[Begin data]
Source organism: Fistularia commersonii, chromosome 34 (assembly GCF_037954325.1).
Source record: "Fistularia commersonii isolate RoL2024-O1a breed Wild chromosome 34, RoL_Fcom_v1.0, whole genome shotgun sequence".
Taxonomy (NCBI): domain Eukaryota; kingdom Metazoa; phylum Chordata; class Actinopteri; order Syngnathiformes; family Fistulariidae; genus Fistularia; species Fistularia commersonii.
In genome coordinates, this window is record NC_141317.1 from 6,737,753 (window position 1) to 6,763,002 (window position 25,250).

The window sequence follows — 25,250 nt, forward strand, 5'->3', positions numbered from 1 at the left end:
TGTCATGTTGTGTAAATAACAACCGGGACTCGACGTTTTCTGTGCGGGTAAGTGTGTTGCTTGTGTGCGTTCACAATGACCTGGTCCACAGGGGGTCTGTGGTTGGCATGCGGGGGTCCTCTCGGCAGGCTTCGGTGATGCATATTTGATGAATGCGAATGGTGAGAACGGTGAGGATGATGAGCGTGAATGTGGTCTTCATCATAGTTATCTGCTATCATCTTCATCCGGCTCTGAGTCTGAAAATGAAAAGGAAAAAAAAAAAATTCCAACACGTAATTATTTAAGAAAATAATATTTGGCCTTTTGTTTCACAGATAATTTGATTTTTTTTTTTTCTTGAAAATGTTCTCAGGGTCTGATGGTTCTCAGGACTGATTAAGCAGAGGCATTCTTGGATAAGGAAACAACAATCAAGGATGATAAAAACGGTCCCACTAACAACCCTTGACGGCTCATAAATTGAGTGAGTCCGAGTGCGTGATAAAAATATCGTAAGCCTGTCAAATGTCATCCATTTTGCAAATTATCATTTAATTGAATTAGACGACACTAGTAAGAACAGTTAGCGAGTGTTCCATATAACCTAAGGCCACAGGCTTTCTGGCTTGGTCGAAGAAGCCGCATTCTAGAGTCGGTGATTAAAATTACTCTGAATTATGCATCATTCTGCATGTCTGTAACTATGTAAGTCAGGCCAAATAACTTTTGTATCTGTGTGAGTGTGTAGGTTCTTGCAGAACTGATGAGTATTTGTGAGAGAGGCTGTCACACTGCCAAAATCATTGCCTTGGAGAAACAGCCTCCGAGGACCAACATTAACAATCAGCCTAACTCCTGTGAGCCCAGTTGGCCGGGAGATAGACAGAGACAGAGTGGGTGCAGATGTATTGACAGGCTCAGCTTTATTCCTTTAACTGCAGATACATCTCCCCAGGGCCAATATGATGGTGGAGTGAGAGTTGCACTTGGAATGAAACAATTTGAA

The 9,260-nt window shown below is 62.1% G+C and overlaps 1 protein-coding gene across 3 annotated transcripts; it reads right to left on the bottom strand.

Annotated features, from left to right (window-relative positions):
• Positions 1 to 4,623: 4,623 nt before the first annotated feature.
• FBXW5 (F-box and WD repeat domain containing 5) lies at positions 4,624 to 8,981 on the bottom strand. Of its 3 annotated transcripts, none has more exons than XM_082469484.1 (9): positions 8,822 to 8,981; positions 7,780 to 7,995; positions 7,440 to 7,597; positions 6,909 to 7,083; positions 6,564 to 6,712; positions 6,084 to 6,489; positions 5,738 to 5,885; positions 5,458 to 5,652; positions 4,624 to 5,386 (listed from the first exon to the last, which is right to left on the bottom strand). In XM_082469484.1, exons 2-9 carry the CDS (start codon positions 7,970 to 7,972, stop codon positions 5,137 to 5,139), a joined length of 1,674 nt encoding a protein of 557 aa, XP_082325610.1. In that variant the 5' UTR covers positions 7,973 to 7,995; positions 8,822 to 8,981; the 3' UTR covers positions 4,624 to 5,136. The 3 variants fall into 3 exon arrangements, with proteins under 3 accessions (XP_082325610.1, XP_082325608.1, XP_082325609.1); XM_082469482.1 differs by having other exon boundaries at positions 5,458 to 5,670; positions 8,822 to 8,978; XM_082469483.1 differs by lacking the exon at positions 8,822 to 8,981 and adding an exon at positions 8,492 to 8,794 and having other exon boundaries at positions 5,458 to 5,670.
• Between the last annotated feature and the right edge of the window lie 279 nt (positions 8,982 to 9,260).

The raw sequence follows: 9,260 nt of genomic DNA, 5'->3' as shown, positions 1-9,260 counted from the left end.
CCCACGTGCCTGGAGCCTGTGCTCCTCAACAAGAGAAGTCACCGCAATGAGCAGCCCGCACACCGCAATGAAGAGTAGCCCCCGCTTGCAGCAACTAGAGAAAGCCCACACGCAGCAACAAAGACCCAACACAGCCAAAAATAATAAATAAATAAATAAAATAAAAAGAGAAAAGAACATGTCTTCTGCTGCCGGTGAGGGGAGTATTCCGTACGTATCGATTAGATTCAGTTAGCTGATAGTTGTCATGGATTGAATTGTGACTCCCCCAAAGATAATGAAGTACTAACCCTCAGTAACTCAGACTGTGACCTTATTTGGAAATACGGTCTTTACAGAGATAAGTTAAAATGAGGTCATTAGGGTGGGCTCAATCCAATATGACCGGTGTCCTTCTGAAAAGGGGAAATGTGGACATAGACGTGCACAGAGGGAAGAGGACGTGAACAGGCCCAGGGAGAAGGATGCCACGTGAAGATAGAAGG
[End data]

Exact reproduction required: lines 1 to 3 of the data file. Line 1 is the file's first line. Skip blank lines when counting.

Source organism: Fistularia commersonii, chromosome 34 (assembly GCF_037954325.1).
Source record: "Fistularia commersonii isolate RoL2024-O1a breed Wild chromosome 34, RoL_Fcom_v1.0, whole genome shotgun sequence".
Taxonomy (NCBI): domain Eukaryota; kingdom Metazoa; phylum Chordata; class Actinopteri; order Syngnathiformes; family Fistulariidae; genus Fistularia; species Fistularia commersonii.